WEIRDLAND: Arthur Miller: Writer, Marilyn Monroe, Alienation

Monday, March 26, 2018

Arthur Miller: Writer, Marilyn Monroe, Alienation

What hot-blooded heterosexual American man of the 1950s wouldn’t have married Marilyn Monroe? But the more you know about Monroe—her brooding, contemplative nature; her often-fetishized love of reading—the more her attraction to Arthur Miller starts to make a poignant kind of sense. He saw not only her artistic potential, but a kind of brokenness about her that most men found convenient to ignore. In the documentary, an elderly Miller recalls something he said to Marilyn many years before their marriage: “I said, ‘You’re the saddest girl I’ve ever met.” Or at least that’s the story he always told her, the one she repeats in footage used in the new documentary Arthur Miller: Writer. “As he describes it, I was crying when he met me,” said a hesitant Marilyn. “What makes you so sad?” Clark Gable asks from beneath the brim of a cowboy hat. “I think you’re the saddest girl I ever met.” “You’re the first man that’s ever said that,” a morose Monroe says in an scene from The Misfits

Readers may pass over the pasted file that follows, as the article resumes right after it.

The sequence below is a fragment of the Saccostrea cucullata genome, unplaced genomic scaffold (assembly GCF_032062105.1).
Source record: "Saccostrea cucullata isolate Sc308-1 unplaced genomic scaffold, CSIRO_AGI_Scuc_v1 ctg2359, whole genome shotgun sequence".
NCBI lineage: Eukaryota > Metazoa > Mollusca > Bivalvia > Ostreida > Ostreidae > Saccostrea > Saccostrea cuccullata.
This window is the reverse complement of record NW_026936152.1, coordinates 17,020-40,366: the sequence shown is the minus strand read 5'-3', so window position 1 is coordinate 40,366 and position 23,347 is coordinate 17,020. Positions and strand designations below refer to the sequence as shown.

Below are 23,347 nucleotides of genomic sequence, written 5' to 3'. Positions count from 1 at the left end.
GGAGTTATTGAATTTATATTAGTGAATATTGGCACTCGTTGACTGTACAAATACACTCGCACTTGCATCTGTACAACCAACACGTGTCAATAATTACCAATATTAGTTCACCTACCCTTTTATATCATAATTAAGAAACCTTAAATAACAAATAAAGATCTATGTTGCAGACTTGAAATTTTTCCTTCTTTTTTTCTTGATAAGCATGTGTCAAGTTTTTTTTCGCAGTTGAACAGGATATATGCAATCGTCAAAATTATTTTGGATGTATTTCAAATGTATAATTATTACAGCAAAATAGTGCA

Arthur Miller: Writer (which premieres on HBO on March 19) is a documentary directed by Rebecca Miller, the playwright’s daughter from his third and final marriage to the Austrian photographer Inge Morath. “Where Jean Harlow had been the bombshell-as-feminine symbol of wealth and military might,” Karina Longworth notes: “in post–World War II America, Marilyn became the feminine icon of plenty and of the victory of pleasure divorced from worry or responsibility.” In 1986, Gloria Steinem published a biography of Monroe, Marilyn: Norma Jean, a corrective to the salacious and largely ridiculous 1973 Monroe biography by Norman Mailer, in which he posited that the star had been murdered by the U.S. government. (Mailer admitted the same year, on 60 Minutes, that the book was a cash grab.) In Rebecca Miller’s interviews, filmed at his kitchen table in Connecticut near the end of his life, the playwright seemed to retain a real compassion for Marilyn. The strange benevolence of this one-sided portrait of Monroe and Miller is that you walk away from it thinking that he really understood her. That under slightly different circumstances, they could have been happy.

“She was witty,” Miller says, gazing wistfully from his kitchen table in Connecticut. “She was making fun of the situation as she was playing it. That was the difference. People thought they could imitate her by being cute. But she was being cute and making fun of being cute at the same time. There was another dimension, which is very difficult to do.” Source: